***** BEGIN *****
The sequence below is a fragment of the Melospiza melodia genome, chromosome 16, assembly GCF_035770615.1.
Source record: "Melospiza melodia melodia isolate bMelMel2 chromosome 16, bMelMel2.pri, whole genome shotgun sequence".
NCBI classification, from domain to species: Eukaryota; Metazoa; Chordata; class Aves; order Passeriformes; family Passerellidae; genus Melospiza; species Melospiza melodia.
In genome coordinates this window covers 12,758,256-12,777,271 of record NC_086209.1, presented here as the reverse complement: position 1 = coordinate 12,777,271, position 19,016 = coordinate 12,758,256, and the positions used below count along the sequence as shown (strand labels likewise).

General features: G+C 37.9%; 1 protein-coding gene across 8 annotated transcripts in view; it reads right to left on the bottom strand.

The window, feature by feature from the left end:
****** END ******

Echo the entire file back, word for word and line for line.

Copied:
The sequence below is a fragment of the Melospiza melodia genome, chromosome 16, assembly GCF_035770615.1.
Source record: "Melospiza melodia melodia isolate bMelMel2 chromosome 16, bMelMel2.pri, whole genome shotgun sequence".
NCBI classification, from domain to species: Eukaryota; Metazoa; Chordata; class Aves; order Passeriformes; family Passerellidae; genus Melospiza; species Melospiza melodia.
In genome coordinates this window covers 12,758,256-12,777,271 of record NC_086209.1, presented here as the reverse complement: position 1 = coordinate 12,777,271, position 19,016 = coordinate 12,758,256, and the positions used below count along the sequence as shown (strand labels likewise).

General features: G+C 37.9%; 1 protein-coding gene across 8 annotated transcripts in view; it reads right to left on the bottom strand.

The window, feature by feature from the left end: